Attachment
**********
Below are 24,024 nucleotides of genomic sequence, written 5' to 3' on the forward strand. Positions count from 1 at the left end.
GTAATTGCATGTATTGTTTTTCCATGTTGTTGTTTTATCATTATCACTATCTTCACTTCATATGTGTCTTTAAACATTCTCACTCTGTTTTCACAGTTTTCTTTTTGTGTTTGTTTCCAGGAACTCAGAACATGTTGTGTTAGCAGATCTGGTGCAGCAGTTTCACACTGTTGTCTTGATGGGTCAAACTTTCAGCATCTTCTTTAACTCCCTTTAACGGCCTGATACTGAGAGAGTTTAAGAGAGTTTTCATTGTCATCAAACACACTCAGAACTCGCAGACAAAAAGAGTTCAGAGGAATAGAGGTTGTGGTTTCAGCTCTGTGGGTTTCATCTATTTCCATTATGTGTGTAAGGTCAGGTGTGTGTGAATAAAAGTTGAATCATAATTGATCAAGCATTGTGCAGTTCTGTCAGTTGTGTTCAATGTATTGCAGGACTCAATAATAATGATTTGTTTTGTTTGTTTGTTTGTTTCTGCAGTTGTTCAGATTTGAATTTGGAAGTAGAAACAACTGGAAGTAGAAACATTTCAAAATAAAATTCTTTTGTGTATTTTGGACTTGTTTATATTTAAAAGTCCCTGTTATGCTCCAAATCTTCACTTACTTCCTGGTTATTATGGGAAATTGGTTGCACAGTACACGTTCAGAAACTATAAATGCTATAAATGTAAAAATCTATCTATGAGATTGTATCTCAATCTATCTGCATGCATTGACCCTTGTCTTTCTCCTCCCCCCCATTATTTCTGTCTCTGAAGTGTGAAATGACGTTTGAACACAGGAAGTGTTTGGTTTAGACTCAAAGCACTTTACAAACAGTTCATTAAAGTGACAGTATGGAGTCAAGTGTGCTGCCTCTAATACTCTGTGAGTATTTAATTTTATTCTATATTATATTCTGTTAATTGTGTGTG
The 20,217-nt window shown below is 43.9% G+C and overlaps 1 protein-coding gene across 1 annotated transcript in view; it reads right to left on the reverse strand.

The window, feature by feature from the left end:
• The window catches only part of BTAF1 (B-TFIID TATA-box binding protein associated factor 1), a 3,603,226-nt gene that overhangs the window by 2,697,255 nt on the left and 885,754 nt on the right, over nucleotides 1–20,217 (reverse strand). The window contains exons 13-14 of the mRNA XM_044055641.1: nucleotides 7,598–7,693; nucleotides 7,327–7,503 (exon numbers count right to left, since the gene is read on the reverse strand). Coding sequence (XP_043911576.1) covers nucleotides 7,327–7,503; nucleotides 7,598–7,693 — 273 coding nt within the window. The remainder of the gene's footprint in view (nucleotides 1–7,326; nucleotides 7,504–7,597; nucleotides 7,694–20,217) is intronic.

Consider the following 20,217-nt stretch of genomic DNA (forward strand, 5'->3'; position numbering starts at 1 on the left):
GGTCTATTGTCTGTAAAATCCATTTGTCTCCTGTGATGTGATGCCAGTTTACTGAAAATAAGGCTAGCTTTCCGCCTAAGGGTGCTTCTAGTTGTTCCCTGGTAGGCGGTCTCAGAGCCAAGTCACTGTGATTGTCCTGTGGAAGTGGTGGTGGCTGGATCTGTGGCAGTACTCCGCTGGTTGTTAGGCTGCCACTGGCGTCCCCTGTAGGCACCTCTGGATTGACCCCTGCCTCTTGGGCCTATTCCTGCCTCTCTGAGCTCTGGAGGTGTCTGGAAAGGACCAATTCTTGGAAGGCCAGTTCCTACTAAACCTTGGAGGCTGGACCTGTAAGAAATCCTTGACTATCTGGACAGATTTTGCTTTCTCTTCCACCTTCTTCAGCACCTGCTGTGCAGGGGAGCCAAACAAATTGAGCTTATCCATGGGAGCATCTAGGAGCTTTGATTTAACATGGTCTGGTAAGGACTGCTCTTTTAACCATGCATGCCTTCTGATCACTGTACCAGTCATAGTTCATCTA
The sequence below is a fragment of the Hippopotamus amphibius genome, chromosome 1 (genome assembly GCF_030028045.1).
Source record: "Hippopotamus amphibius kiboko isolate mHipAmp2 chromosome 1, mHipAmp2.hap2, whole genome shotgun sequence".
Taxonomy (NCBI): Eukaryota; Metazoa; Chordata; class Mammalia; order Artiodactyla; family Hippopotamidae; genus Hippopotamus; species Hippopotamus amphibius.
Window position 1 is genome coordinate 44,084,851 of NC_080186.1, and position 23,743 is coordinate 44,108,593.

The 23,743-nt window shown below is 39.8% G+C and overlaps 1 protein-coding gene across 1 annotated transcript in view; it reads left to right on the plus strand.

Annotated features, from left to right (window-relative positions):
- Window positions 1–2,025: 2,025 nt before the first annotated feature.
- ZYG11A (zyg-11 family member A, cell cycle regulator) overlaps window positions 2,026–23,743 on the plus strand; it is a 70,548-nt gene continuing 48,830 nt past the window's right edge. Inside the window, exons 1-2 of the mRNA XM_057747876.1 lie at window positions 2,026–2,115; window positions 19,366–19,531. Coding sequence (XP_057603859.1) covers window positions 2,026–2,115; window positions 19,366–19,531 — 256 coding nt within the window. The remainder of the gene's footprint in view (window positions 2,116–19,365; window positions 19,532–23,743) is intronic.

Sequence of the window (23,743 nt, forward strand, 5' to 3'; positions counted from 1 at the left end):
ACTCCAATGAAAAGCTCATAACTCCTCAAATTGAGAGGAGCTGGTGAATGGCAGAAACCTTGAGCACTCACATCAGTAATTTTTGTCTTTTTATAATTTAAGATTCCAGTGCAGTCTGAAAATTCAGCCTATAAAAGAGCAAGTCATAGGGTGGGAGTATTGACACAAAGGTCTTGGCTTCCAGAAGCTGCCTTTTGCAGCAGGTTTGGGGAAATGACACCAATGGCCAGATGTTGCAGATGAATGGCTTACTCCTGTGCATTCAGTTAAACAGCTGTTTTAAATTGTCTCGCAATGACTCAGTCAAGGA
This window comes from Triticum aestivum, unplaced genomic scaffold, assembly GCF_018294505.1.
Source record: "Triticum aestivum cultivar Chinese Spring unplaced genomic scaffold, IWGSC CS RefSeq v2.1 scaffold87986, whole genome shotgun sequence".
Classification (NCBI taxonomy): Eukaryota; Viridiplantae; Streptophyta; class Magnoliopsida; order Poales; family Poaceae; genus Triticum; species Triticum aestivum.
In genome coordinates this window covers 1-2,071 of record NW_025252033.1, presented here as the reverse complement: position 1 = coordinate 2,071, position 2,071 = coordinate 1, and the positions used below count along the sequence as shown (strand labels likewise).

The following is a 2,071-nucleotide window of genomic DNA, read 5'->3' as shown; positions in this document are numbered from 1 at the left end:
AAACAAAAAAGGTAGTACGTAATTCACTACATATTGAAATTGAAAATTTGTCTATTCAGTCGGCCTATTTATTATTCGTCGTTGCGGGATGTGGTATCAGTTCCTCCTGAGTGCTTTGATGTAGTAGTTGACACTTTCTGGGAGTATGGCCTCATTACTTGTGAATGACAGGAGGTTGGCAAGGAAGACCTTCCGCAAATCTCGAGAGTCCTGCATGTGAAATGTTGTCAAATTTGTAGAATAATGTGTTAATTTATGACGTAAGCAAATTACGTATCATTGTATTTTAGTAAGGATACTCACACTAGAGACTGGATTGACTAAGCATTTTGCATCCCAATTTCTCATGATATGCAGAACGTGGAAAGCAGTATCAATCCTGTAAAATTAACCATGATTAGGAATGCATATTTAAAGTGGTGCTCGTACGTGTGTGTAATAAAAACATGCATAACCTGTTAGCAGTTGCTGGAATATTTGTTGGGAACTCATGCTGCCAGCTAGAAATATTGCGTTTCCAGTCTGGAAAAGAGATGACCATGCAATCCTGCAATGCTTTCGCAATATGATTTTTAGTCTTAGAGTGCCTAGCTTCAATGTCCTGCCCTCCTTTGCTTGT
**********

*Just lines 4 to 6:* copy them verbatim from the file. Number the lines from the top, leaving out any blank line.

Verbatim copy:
The window, feature by feature from the left end:
• The window catches only part of BTAF1 (B-TFIID TATA-box binding protein associated factor 1), a 3,603,226-nt gene that overhangs the window by 2,697,255 nt on the left and 885,754 nt on the right, over nucleotides 1–20,217 (reverse strand). The window contains exons 13-14 of the mRNA XM_044055641.1: nucleotides 7,598–7,693; nucleotides 7,327–7,503 (exon numbers count right to left, since the gene is read on the reverse strand). Coding sequence (XP_043911576.1) covers nucleotides 7,327–7,503; nucleotides 7,598–7,693 — 273 coding nt within the window. The remainder of the gene's footprint in view (nucleotides 1–7,326; nucleotides 7,504–7,597; nucleotides 7,694–20,217) is intronic.

Consider the following 20,217-nt stretch of genomic DNA (forward strand, 5'->3'; position numbering starts at 1 on the left):